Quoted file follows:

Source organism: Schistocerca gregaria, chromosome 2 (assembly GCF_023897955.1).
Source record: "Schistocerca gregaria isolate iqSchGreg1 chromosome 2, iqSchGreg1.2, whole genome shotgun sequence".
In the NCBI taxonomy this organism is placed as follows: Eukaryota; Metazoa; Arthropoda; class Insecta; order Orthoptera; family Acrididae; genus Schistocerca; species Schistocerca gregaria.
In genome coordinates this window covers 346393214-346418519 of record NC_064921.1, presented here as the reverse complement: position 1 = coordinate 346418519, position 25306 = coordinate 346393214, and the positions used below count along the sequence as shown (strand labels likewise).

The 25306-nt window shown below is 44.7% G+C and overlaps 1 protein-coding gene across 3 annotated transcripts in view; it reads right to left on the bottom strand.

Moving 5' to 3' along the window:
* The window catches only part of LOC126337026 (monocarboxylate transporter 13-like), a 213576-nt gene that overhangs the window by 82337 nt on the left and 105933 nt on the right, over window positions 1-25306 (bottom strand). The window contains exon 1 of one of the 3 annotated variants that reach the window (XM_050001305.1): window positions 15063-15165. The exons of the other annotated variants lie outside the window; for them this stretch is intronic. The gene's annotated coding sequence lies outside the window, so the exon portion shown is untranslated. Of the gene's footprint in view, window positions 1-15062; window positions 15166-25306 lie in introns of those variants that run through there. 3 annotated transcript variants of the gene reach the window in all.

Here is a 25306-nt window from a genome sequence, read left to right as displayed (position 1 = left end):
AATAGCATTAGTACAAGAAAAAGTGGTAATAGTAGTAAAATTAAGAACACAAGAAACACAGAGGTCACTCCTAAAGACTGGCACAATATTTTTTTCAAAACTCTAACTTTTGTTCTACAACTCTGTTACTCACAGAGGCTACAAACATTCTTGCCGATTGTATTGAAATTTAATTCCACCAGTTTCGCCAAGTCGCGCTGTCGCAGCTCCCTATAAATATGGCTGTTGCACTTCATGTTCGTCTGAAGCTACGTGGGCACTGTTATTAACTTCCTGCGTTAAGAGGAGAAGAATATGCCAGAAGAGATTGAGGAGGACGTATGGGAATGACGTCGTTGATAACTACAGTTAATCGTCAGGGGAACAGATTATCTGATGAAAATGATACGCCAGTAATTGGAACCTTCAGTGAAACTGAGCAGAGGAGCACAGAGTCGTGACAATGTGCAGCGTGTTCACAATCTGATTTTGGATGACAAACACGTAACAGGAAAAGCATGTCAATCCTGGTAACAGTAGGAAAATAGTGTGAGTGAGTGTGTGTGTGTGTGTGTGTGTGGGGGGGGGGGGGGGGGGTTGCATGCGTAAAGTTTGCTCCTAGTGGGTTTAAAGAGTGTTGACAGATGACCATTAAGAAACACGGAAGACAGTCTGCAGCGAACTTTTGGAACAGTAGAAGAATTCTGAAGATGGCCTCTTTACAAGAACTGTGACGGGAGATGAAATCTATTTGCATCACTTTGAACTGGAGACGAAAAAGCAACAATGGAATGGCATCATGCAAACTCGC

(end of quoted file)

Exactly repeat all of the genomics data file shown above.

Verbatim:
Source organism: Schistocerca gregaria, chromosome 2 (assembly GCF_023897955.1).
Source record: "Schistocerca gregaria isolate iqSchGreg1 chromosome 2, iqSchGreg1.2, whole genome shotgun sequence".
In the NCBI taxonomy this organism is placed as follows: Eukaryota; Metazoa; Arthropoda; class Insecta; order Orthoptera; family Acrididae; genus Schistocerca; species Schistocerca gregaria.
In genome coordinates this window covers 346393214-346418519 of record NC_064921.1, presented here as the reverse complement: position 1 = coordinate 346418519, position 25306 = coordinate 346393214, and the positions used below count along the sequence as shown (strand labels likewise).

The 25306-nt window shown below is 44.7% G+C and overlaps 1 protein-coding gene across 3 annotated transcripts in view; it reads right to left on the bottom strand.

Moving 5' to 3' along the window:
* The window catches only part of LOC126337026 (monocarboxylate transporter 13-like), a 213576-nt gene that overhangs the window by 82337 nt on the left and 105933 nt on the right, over window positions 1-25306 (bottom strand). The window contains exon 1 of one of the 3 annotated variants that reach the window (XM_050001305.1): window positions 15063-15165. The exons of the other annotated variants lie outside the window; for them this stretch is intronic. The gene's annotated coding sequence lies outside the window, so the exon portion shown is untranslated. Of the gene's footprint in view, window positions 1-15062; window positions 15166-25306 lie in introns of those variants that run through there. 3 annotated transcript variants of the gene reach the window in all.

Here is a 25306-nt window from a genome sequence, read left to right as displayed (position 1 = left end):
AATAGCATTAGTACAAGAAAAAGTGGTAATAGTAGTAAAATTAAGAACACAAGAAACACAGAGGTCACTCCTAAAGACTGGCACAATATTTTTTTCAAAACTCTAACTTTTGTTCTACAACTCTGTTACTCACAGAGGCTACAAACATTCTTGCCGATTGTATTGAAATTTAATTCCACCAGTTTCGCCAAGTCGCGCTGTCGCAGCTCCCTATAAATATGGCTGTTGCACTTCATGTTCGTCTGAAGCTACGTGGGCACTGTTATTAACTTCCTGCGTTAAGAGGAGAAGAATATGCCAGAAGAGATTGAGGAGGACGTATGGGAATGACGTCGTTGATAACTACAGTTAATCGTCAGGGGAACAGATTATCTGATGAAAATGATACGCCAGTAATTGGAACCTTCAGTGAAACTGAGCAGAGGAGCACAGAGTCGTGACAATGTGCAGCGTGTTCACAATCTGATTTTGGATGACAAACACGTAACAGGAAAAGCATGTCAATCCTGGTAACAGTAGGAAAATAGTGTGAGTGAGTGTGTGTGTGTGTGTGTGTGTGGGGGGGGGGGGGGGGGGTTGCATGCGTAAAGTTTGCTCCTAGTGGGTTTAAAGAGTGTTGACAGATGACCATTAAGAAACACGGAAGACAGTCTGCAGCGAACTTTTGGAACAGTAGAAGAATTCTGAAGATGGCCTCTTTACAAGAACTGTGACGGGAGATGAAATCTATTTGCATCACTTTGAACTGGAGACGAAAAAGCAACAATGGAATGGCATCATGCAAACTCGC